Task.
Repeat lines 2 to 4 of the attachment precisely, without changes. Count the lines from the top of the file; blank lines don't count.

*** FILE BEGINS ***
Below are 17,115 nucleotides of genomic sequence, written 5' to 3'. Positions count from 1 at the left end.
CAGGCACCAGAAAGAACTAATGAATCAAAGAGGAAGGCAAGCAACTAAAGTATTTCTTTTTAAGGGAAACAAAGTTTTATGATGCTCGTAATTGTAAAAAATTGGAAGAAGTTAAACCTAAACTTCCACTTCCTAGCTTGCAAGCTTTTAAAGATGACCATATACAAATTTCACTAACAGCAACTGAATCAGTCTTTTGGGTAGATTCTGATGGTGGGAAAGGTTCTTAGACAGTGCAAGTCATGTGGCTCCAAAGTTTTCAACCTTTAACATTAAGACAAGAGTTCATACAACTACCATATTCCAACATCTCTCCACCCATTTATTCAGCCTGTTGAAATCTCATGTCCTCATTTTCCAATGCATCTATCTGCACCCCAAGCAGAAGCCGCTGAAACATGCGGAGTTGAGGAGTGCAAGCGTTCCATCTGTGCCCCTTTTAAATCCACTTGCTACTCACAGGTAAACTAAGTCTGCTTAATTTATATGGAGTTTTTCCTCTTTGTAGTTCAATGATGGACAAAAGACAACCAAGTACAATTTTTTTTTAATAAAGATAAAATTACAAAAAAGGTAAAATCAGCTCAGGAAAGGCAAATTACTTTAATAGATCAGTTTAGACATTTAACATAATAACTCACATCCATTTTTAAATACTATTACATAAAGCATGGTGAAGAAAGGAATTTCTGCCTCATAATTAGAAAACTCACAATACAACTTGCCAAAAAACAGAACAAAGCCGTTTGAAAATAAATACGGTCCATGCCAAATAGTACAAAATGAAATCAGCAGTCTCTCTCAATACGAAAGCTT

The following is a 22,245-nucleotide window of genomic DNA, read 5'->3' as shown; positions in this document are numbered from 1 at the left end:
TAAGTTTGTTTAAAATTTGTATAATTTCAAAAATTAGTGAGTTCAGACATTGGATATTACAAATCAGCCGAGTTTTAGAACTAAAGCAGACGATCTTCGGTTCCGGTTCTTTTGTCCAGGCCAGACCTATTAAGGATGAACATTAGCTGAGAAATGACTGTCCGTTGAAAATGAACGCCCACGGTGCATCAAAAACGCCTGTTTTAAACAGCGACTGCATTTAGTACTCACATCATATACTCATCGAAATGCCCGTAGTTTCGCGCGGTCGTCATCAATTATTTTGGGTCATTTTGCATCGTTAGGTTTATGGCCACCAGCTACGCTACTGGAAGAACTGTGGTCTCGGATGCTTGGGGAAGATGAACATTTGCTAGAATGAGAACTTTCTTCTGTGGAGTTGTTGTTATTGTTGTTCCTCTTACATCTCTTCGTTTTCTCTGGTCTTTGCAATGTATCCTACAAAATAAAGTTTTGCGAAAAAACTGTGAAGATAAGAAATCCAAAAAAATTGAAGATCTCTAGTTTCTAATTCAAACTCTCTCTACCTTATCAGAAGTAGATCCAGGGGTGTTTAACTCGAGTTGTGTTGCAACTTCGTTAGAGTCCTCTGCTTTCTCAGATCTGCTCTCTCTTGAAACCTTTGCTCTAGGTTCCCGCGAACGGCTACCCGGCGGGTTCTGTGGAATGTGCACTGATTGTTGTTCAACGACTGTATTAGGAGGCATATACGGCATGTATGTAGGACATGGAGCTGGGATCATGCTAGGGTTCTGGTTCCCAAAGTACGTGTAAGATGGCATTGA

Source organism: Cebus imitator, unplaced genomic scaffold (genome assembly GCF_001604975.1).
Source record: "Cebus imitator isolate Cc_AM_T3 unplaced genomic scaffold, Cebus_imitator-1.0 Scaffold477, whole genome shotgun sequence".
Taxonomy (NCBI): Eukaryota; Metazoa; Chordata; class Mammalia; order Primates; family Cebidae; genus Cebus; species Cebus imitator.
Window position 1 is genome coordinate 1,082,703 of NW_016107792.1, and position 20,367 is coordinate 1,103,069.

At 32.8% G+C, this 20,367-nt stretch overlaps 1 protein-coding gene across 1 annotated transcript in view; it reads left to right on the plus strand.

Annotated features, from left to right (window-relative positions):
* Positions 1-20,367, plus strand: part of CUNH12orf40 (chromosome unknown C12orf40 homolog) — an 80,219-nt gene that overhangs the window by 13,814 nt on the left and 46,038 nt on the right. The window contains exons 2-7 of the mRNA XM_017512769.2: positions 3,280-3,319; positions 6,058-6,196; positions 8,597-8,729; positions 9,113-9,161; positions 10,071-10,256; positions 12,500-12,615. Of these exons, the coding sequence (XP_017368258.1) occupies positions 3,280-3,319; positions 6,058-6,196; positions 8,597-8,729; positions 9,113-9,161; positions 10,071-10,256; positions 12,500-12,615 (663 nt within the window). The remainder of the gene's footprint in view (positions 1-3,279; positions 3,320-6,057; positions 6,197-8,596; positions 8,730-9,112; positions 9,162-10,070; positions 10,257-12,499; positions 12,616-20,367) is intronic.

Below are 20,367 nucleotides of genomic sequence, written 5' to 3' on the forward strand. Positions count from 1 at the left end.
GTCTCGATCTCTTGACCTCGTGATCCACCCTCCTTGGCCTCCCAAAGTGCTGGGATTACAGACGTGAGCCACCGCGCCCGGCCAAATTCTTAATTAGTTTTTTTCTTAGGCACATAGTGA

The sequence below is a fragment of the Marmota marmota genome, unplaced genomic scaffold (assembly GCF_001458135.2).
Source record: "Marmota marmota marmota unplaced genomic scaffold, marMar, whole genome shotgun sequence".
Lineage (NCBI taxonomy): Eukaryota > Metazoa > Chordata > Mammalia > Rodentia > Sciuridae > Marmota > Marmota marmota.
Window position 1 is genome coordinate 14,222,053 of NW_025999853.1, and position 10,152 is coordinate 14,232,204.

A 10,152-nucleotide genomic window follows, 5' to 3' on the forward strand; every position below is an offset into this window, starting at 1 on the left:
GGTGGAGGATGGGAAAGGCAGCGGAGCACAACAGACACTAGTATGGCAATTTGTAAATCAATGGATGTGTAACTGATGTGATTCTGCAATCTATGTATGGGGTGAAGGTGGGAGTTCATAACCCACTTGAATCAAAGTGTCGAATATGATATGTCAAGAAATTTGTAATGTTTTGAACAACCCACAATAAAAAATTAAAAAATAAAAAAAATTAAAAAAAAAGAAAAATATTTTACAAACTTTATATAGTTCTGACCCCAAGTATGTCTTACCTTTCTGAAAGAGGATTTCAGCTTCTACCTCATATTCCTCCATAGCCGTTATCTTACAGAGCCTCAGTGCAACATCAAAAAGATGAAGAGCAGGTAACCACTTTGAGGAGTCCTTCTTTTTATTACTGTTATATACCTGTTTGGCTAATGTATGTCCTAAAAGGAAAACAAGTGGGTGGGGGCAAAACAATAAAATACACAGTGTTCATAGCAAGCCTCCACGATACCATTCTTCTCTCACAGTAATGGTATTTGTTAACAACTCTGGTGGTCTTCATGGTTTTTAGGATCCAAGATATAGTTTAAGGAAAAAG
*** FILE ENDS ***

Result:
CAGGCACCAGAAAGAACTAATGAATCAAAGAGGAAGGCAAGCAACTAAAGTATTTCTTTTTAAGGGAAACAAAGTTTTATGATGCTCGTAATTGTAAAAAATTGGAAGAAGTTAAACCTAAACTTCCACTTCCTAGCTTGCAAGCTTTTAAAGATGACCATATACAAATTTCACTAACAGCAACTGAATCAGTCTTTTGGGTAGATTCTGATGGTGGGAAAGGTTCTTAGACAGTGCAAGTCATGTGGCTCCAAAGTTTTCAACCTTTAACATTAAGACAAGAGTTCATACAACTACCATATTCCAACATCTCTCCACCCATTTATTCAGCCTGTTGAAATCTCATGTCCTCATTTTCCAATGCATCTATCTGCACCCCAAGCAGAAGCCGCTGAAACATGCGGAGTTGAGGAGTGCAAGCGTTCCATCTGTGCCCCTTTTAAATCCACTTGCTACTCACAGGTAAACTAAGTCTGCTTAATTTATATGGAGTTTTTCCTCTTTGTAGTTCAATGATGGACAAAAGACAACCAAGTACAATTTTTTTTTAATAAAGATAAAATTACAAAAAAGGTAAAATCAGCTCAGGAAAGGCAAATTACTTTAATAGATCAGTTTAGACATTTAACATAATAACTCACATCCATTTTTAAATACTATTACATAAAGCATGGTGAAGAAAGGAATTTCTGCCTCATAATTAGAAAACTCACAATACAACTTGCCAAAAAACAGAACAAAGCCGTTTGAAAATAAATACGGTCCATGCCAAATAGTACAAAATGAAATCAGCAGTCTCTCTCAATACGAAAGCTT

The following is a 22,245-nucleotide window of genomic DNA, read 5'->3' as shown; positions in this document are numbered from 1 at the left end:
TAAGTTTGTTTAAAATTTGTATAATTTCAAAAATTAGTGAGTTCAGACATTGGATATTACAAATCAGCCGAGTTTTAGAACTAAAGCAGACGATCTTCGGTTCCGGTTCTTTTGTCCAGGCCAGACCTATTAAGGATGAACATTAGCTGAGAAATGACTGTCCGTTGAAAATGAACGCCCACGGTGCATCAAAAACGCCTGTTTTAAACAGCGACTGCATTTAGTACTCACATCATATACTCATCGAAATGCCCGTAGTTTCGCGCGGTCGTCATCAATTATTTTGGGTCATTTTGCATCGTTAGGTTTATGGCCACCAGCTACGCTACTGGAAGAACTGTGGTCTCGGATGCTTGGGGAAGATGAACATTTGCTAGAATGAGAACTTTCTTCTGTGGAGTTGTTGTTATTGTTGTTCCTCTTACATCTCTTCGTTTTCTCTGGTCTTTGCAATGTATCCTACAAAATAAAGTTTTGCGAAAAAACTGTGAAGATAAGAAATCCAAAAAAATTGAAGATCTCTAGTTTCTAATTCAAACTCTCTCTACCTTATCAGAAGTAGATCCAGGGGTGTTTAACTCGAGTTGTGTTGCAACTTCGTTAGAGTCCTCTGCTTTCTCAGATCTGCTCTCTCTTGAAACCTTTGCTCTAGGTTCCCGCGAACGGCTACCCGGCGGGTTCTGTGGAATGTGCACTGATTGTTGTTCAACGACTGTATTAGGAGGCATATACGGCATGTATGTAGGACATGGAGCTGGGATCATGCTAGGGTTCTGGTTCCCAAAGTACGTGTAAGATGGCATTGA